BMX rider Scotty Cranmer pushes to make a dangerous sport a little safer
Scotty Cranmer wasn’t sure what happened.
He remembered that he was in second place to Daniel Dhers at the Mountain Dew Tour BMX Park contest in Orlando, Fla. He remembered trying to calm his nerves before his final run. He remembered pedaling as fast as he could to attempt a double backflip—a move he had only tried previously into a foam pit.
The rest was a blur. When Cranmer woke up in the back of the arena, he felt a throbbing pain around his mouth. He had only completed one and half rotations of the flip, landing face first, knocking out his two front teeth.
And this wasn’t the first time.
“I’ve hit my head plenty of times, where you black out for a little bit,” the 28-year-old from Jackson, N.J., admits. He knocked out two other teeth a month prior to the 2006 crash in Orlando.
“It feels like you wake up from a morning sleep,” Cranmer adds. “You think you’re in control but you’re not.”
Yet, despite the countless falls and concussions, Cranmer continued to push the limits of BMX. He won the BMX Park title for the entire Dew Tour in 2011. He took gold in 2009 and at the X Games in 2012. He continued his reign in BMX, and did so wearing a helmet meant for skateboarding.
The choice was a matter of comfort rather than safety. The interior lining of a skateboard helmet is constructed from a softer foam than the stiff expanded polystyrene (EPS) lining of a bike helmet. Skateboard helmets are also not subject to the U.S. Consumer Product Safety Commission’s (CPSC) standards, which require bicycle helmets to pass a series of impact tests.
“At the time we pretty much all wore them,” Cranmer says referring to his fellow BMX riders.
It’s Sunday, September 21, 2014, on a cloudy afternoon in Brooklyn, N.Y. The Dew Tour has commandeered three blocks on Franklin Street in front of the House of Vans for its Streetstyle competition. The event features a downhill course composed of jumps, rails, and ledges meant to resemble the urban environment. There’s a jersey barrier. And a park bench. And a Toyota Corolla.
“In practice, it looked extremely scary,” Trevor Colden, the skateboard Streetstyle winner, said of the course. “I didn't even want to enter [the contest]. I was like, ‘I don’t know what the hell I am going to do.”
Cranmer was there, waiting. He sat hunched over his bike on top of an industrial-size cargo container, dressed in all black. But Cranmer stands out from his fellow competitors due to his choice in headgear. Instead of the regular skateboarding helmet that he's worn before, Cranmer dons a full-face helmet that looks more at home on the halfpipe or mega ramp than the street course.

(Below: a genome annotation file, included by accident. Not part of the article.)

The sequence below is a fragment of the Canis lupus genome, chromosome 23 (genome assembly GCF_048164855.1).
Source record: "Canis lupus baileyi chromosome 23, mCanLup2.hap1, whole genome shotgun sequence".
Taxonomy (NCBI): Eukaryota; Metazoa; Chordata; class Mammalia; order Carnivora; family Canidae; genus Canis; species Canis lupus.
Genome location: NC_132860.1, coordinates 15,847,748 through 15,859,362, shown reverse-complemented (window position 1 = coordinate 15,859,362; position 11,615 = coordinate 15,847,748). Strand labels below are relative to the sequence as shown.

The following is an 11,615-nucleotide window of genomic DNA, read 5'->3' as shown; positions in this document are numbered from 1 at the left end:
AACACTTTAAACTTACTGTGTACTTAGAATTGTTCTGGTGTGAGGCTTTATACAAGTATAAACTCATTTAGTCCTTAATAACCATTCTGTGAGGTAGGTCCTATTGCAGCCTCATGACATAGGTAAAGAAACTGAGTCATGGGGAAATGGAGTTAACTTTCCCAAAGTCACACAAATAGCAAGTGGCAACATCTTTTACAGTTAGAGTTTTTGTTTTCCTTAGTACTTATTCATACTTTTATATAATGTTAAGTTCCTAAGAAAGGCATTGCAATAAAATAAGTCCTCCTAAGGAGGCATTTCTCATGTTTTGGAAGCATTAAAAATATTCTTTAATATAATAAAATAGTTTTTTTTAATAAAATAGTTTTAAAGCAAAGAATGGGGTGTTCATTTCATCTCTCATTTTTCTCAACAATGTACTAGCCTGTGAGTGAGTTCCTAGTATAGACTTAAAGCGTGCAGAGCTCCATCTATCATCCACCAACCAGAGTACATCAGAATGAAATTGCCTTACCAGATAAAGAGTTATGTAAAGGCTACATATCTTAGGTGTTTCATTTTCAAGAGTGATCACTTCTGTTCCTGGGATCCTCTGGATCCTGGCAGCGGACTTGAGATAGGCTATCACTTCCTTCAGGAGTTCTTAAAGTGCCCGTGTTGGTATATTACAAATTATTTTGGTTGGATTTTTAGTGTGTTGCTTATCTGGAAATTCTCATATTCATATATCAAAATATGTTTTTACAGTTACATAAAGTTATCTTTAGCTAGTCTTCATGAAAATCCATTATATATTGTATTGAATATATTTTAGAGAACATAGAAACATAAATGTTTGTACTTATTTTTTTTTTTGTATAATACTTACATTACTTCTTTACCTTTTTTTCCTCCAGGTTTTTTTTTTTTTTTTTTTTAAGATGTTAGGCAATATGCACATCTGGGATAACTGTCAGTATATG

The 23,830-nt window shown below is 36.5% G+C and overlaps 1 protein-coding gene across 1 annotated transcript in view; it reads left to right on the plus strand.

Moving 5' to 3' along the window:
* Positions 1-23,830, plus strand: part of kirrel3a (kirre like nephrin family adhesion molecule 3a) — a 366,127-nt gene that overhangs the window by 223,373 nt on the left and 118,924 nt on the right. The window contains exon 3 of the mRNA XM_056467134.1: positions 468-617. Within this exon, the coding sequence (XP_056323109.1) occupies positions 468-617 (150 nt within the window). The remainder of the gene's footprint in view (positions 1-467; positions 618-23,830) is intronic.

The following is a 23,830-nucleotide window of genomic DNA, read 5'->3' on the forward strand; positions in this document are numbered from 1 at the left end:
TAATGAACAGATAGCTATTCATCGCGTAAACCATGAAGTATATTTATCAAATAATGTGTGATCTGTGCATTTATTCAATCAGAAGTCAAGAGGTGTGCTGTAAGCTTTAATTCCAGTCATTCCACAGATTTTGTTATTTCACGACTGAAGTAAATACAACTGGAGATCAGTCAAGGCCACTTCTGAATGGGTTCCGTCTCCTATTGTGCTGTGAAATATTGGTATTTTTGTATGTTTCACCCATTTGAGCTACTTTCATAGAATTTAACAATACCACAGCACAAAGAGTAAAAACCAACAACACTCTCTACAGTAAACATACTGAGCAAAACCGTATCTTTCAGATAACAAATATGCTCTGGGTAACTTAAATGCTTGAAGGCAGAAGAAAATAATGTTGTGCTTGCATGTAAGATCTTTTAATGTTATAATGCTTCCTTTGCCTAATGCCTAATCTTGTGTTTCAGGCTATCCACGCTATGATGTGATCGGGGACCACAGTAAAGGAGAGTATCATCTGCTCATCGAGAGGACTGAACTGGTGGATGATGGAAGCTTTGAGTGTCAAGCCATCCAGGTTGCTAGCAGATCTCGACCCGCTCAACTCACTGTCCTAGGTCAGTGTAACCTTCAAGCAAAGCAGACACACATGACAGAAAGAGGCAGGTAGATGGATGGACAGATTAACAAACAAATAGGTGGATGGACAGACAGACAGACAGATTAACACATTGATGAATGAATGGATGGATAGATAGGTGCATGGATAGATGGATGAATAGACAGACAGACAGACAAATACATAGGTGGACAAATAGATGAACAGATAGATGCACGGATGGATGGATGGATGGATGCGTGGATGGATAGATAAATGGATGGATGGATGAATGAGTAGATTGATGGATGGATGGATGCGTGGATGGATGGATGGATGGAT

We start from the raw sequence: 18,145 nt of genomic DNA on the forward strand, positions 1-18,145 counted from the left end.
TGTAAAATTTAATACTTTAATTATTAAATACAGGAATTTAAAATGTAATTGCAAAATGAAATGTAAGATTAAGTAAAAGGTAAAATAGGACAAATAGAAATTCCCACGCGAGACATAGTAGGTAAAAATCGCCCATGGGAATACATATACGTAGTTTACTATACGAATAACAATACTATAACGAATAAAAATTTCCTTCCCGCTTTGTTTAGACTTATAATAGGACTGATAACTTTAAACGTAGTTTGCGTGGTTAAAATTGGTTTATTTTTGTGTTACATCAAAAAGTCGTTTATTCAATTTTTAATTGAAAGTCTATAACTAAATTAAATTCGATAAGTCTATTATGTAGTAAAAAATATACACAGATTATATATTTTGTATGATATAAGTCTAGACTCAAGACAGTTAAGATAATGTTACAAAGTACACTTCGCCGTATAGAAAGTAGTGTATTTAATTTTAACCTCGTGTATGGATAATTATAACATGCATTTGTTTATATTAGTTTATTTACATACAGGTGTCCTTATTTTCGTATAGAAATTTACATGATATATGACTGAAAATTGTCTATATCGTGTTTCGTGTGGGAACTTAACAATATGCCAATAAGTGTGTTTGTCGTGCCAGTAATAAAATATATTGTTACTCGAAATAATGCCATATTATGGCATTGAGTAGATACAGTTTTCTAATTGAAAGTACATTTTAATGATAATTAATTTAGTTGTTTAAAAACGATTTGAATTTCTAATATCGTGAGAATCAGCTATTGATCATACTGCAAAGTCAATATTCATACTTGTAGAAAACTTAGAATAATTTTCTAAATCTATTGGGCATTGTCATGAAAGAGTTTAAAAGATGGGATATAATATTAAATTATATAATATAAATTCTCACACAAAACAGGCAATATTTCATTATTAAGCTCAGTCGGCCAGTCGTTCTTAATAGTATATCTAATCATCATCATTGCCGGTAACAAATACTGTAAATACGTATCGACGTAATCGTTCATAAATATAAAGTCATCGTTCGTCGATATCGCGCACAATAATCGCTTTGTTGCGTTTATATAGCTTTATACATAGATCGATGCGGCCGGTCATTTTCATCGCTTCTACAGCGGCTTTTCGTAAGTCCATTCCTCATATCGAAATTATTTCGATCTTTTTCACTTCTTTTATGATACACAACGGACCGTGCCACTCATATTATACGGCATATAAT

When asked at the event why he was the only rider in the field to wear the protective helmet, Cranmer paused and stared at the piece of equipment covered in Monster Energy, FOX, and VANS stickers for few seconds.
“It’s because of Brett,” he said.
Cranmer first met Brett Banasiewicz in 2008 when he was practicing for an event in Wisconsin. Banasiewicz traveled three hours from his hometown of South Bend, Ind., to see his favorite pros ride. But the fast-talking 14-year-old with a mop of brown hair wasn’t content just watching. He wanted to grab the attention of his idols and earn their respect.
So he joined in on the session. After landing a maneuver, Banasiewicz would ride up to Cranmer and ask, “Did you see my 720?”
“He was a little pain in the ass just trying to show off,” Cranmer recalls with a laugh. “But you could see right away that he had potential. I knew it was only a matter of time before he was riding with us on a regular basis.”
Banasiewicz turned pro later that year and joined the Dew Tour in 2009. He placed second in BMX Dirt for the Dew Tour series in 2010 and then again in 2011. Banasiewicz no longer had to implore others to watch. The kid with a nose piercing and an endless array of tricks now had the spotlight all to himself.
Although Cranmer and Banasiewicz were competitors, they also became good friends. Cranmer even stayed at Banasiewicz’s house during the summer. The two practiced and honed their moves at the “The Kitchen”—the 333,000 square foot indoor skate park that Banasiewicz had built using some of his contest prize money.
Cranmer is ready. He starts his run with a tail-whip drop-in off of the shipping container and picks up speed. He then throws a huge backflip tail-whip off of the next jump. The crowd, swelling three to four deep—gasps. They cheer.